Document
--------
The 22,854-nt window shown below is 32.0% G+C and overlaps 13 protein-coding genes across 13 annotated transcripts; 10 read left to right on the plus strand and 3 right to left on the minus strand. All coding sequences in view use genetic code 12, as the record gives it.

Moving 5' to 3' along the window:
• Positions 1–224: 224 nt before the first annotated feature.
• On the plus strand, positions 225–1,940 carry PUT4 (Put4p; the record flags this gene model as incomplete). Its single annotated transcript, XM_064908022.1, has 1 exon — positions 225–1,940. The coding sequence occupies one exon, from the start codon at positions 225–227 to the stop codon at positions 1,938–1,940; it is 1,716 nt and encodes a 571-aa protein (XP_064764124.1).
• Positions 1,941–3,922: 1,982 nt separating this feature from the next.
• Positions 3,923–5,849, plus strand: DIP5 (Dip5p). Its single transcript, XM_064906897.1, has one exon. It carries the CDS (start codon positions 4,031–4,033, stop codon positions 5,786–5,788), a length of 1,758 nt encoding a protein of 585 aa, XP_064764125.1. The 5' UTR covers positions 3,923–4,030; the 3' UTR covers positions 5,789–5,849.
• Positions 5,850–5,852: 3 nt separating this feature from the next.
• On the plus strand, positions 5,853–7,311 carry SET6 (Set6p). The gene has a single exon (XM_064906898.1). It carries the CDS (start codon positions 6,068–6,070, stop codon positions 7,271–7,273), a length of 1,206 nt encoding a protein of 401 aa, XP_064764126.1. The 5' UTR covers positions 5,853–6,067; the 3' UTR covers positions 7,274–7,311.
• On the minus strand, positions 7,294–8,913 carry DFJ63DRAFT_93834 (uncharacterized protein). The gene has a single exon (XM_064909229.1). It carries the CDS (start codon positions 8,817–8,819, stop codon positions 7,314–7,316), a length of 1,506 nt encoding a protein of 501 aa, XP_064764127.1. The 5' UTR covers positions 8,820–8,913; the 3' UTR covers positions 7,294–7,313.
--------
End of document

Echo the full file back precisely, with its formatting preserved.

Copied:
The 22,854-nt window shown below is 32.0% G+C and overlaps 13 protein-coding genes across 13 annotated transcripts; 10 read left to right on the plus strand and 3 right to left on the minus strand. All coding sequences in view use genetic code 12, as the record gives it.

Moving 5' to 3' along the window:
• Positions 1–224: 224 nt before the first annotated feature.
• On the plus strand, positions 225–1,940 carry PUT4 (Put4p; the record flags this gene model as incomplete). Its single annotated transcript, XM_064908022.1, has 1 exon — positions 225–1,940. The coding sequence occupies one exon, from the start codon at positions 225–227 to the stop codon at positions 1,938–1,940; it is 1,716 nt and encodes a 571-aa protein (XP_064764124.1).
• Positions 1,941–3,922: 1,982 nt separating this feature from the next.
• Positions 3,923–5,849, plus strand: DIP5 (Dip5p). Its single transcript, XM_064906897.1, has one exon. It carries the CDS (start codon positions 4,031–4,033, stop codon positions 5,786–5,788), a length of 1,758 nt encoding a protein of 585 aa, XP_064764125.1. The 5' UTR covers positions 3,923–4,030; the 3' UTR covers positions 5,789–5,849.
• Positions 5,850–5,852: 3 nt separating this feature from the next.
• On the plus strand, positions 5,853–7,311 carry SET6 (Set6p). The gene has a single exon (XM_064906898.1). It carries the CDS (start codon positions 6,068–6,070, stop codon positions 7,271–7,273), a length of 1,206 nt encoding a protein of 401 aa, XP_064764126.1. The 5' UTR covers positions 5,853–6,067; the 3' UTR covers positions 7,274–7,311.
• On the minus strand, positions 7,294–8,913 carry DFJ63DRAFT_93834 (uncharacterized protein). The gene has a single exon (XM_064909229.1). It carries the CDS (start codon positions 8,817–8,819, stop codon positions 7,314–7,316), a length of 1,506 nt encoding a protein of 501 aa, XP_064764127.1. The 5' UTR covers positions 8,820–8,913; the 3' UTR covers positions 7,294–7,313.